I had better draw a veil over the night when the Daily Mail Village sign was extinguished in the horse pond which used to be in front of the barn … or the cold January night when Mason and Mr Fox the Architect, who was already here working with Mr De Soissons, went skating on this same pond, and arrived home drenched in freezing green slime.
In 1921 a school was started in still another army hut for the children of some of these pioneers. A lady called Mrs Foulger was in charge of it, and when the numbers grew, my mother helped her.
I was still in the drawing office (another hut!). These huts were just on the edge of the woods, and we heard nightingales not only at night, but most of the day. This was a charming accompaniment to work, and there was sometimes competition from the next hut in the form of singing, games and nursery rhymes.
No running water
All the water at that time came from a well at the end of Handside Lane. There was some kind of arrangement which sent the water through our pipes, except for one week in the middle of that dry, hot summer when the machinery went wrong, and all the water came round in a cart. They dished us out two pailfuls a day per home, and that was when the hardened old campers scored.
On Sunday mornings at 6 or 7am a procession of enthusiasts used to set off on foot or on bicycles, and even in an open two-seater red car, home-made by Wyvil August and apparently held together with elastic and string. The expedition proceeded along the North Road, then straggled across the fields to bathe in the River Lea. At non-bathing times of the year, the same party went off in the opposite direction to pick mushrooms in the fields where the factories are now. The site of Guessens Court was a lovely grassy field where we picked large bunches of cowslips along the hedges.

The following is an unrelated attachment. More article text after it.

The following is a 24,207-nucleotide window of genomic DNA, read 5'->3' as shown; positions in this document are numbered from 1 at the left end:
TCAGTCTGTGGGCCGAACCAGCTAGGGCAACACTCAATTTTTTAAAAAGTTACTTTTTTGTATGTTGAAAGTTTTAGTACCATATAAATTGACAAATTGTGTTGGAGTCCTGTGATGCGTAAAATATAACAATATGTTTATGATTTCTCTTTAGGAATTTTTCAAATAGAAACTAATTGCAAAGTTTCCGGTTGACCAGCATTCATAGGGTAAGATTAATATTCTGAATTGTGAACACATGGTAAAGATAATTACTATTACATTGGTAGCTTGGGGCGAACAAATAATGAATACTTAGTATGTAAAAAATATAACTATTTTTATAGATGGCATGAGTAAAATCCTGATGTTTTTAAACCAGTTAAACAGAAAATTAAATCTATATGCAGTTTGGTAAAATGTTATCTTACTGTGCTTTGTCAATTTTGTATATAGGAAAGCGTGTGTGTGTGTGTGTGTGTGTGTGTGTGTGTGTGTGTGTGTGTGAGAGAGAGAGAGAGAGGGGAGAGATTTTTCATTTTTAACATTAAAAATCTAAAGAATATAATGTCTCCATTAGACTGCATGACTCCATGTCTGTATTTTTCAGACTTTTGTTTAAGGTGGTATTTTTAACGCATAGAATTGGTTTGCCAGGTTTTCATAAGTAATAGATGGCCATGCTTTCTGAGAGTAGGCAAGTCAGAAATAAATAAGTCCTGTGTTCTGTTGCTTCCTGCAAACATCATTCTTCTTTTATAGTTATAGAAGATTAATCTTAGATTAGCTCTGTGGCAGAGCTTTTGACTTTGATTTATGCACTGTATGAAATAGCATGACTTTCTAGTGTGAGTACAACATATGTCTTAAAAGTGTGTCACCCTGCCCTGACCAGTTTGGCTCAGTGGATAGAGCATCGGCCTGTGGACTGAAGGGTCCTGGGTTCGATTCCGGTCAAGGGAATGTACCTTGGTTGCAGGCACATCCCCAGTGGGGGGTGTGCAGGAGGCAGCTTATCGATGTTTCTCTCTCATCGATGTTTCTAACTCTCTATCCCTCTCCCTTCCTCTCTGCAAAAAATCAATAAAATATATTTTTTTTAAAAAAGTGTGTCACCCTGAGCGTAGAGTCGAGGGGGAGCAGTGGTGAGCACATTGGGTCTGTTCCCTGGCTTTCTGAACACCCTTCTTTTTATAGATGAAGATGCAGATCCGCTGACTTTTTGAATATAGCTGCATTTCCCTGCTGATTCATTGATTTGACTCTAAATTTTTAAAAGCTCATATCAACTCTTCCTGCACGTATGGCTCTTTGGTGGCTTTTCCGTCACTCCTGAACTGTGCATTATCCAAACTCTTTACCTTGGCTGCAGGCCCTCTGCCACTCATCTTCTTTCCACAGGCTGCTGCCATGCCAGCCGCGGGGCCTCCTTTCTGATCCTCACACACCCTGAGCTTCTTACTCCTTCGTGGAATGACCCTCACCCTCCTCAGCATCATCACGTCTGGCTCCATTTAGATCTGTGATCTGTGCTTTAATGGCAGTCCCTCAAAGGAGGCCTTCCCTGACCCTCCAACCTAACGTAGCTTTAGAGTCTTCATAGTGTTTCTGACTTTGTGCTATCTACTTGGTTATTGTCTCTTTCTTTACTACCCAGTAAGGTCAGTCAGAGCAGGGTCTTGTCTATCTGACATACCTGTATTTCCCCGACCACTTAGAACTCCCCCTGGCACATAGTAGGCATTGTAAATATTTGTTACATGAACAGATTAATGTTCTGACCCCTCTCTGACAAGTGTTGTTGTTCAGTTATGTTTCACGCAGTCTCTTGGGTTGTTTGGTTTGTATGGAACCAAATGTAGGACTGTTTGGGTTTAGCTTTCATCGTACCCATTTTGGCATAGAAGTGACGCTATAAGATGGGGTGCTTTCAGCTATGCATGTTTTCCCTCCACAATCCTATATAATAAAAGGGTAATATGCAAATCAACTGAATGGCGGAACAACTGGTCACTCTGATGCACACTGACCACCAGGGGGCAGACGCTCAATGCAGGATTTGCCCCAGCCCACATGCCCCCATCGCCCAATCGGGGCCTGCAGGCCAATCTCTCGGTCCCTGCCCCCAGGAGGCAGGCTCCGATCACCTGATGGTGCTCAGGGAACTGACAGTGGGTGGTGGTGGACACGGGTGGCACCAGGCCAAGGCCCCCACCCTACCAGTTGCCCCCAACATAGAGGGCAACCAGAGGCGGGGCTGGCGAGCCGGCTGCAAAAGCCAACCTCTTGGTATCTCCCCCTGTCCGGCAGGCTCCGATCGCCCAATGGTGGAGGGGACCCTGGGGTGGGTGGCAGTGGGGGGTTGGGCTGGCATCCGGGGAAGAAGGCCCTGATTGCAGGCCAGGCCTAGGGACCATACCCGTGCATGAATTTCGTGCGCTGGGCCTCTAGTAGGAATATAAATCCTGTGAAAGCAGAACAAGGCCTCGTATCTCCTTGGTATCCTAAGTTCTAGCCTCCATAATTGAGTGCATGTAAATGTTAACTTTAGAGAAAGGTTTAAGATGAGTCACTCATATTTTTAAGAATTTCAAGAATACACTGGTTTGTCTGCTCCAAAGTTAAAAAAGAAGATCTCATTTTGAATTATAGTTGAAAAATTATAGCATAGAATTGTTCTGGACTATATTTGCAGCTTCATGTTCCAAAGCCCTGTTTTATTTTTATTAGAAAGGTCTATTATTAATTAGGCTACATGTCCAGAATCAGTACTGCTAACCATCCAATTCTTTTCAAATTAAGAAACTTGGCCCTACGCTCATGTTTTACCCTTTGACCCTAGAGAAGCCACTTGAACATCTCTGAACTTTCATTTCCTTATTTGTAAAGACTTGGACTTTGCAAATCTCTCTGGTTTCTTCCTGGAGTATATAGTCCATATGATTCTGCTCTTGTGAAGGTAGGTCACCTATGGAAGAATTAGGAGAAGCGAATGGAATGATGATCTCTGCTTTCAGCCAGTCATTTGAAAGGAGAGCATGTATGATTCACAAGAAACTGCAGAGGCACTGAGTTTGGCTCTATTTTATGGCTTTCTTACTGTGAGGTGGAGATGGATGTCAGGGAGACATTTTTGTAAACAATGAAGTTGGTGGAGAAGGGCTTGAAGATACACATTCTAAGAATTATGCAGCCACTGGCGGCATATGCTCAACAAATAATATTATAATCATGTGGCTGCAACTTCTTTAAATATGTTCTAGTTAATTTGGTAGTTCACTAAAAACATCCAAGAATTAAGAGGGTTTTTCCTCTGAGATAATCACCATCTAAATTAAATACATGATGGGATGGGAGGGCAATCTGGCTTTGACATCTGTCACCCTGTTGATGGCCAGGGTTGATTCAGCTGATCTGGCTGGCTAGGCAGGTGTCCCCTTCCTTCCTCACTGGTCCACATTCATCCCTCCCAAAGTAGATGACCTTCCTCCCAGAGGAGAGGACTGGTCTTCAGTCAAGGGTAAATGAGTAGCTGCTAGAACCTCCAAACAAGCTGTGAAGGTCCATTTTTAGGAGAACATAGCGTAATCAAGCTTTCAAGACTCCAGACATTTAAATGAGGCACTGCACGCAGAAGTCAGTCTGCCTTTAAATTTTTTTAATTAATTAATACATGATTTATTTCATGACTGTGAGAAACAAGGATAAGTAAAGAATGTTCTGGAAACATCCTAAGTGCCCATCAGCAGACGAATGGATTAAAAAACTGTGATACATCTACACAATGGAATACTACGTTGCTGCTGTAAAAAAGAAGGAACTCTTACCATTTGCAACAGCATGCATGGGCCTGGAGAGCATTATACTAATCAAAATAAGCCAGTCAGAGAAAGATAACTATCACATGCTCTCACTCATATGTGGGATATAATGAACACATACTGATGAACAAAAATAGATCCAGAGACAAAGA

The first play
The first play took place in the summer of 1921 in the large barn at Brickwall Farm. This was the “Showing Up Of Blanco Posnet”, produced by Mr Purdom. We were all roped in, whether we could act or not. I don’t know how many people were left to make an audience, but we all enjoyed ourselves, and this turned out to be the beginning of the Theatre Society. Various people turned up from Letchworth, including Elsie Colson, who took the part of the heroine (if that’s the right word). Elsie and her husband Frank came here to live soon after that, with their twins Melody and Marguerite. Frank was the kind of violinist one can never forget. He led the orchestra in the early days of the Music Society, and provided incidental music for many of the early shows, helped by Toby Elliston with his cello. I can’t remember who the pianist was – it may have been me.